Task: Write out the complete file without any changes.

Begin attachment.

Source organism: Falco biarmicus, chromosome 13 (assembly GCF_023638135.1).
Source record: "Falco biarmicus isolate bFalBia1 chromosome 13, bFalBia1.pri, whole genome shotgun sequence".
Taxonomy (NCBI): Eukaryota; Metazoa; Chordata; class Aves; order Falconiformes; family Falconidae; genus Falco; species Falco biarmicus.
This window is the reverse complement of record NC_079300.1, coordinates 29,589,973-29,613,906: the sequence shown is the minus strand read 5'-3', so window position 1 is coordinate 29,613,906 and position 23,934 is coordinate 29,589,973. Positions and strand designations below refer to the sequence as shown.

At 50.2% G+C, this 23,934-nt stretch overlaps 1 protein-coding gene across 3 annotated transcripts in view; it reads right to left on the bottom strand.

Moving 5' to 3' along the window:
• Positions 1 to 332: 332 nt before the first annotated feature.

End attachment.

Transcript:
Source organism: Falco biarmicus, chromosome 13 (assembly GCF_023638135.1).
Source record: "Falco biarmicus isolate bFalBia1 chromosome 13, bFalBia1.pri, whole genome shotgun sequence".
Taxonomy (NCBI): Eukaryota; Metazoa; Chordata; class Aves; order Falconiformes; family Falconidae; genus Falco; species Falco biarmicus.
This window is the reverse complement of record NC_079300.1, coordinates 29,589,973-29,613,906: the sequence shown is the minus strand read 5'-3', so window position 1 is coordinate 29,613,906 and position 23,934 is coordinate 29,589,973. Positions and strand designations below refer to the sequence as shown.

At 50.2% G+C, this 23,934-nt stretch overlaps 1 protein-coding gene across 3 annotated transcripts in view; it reads right to left on the bottom strand.

Moving 5' to 3' along the window:
• Positions 1 to 332: 332 nt before the first annotated feature.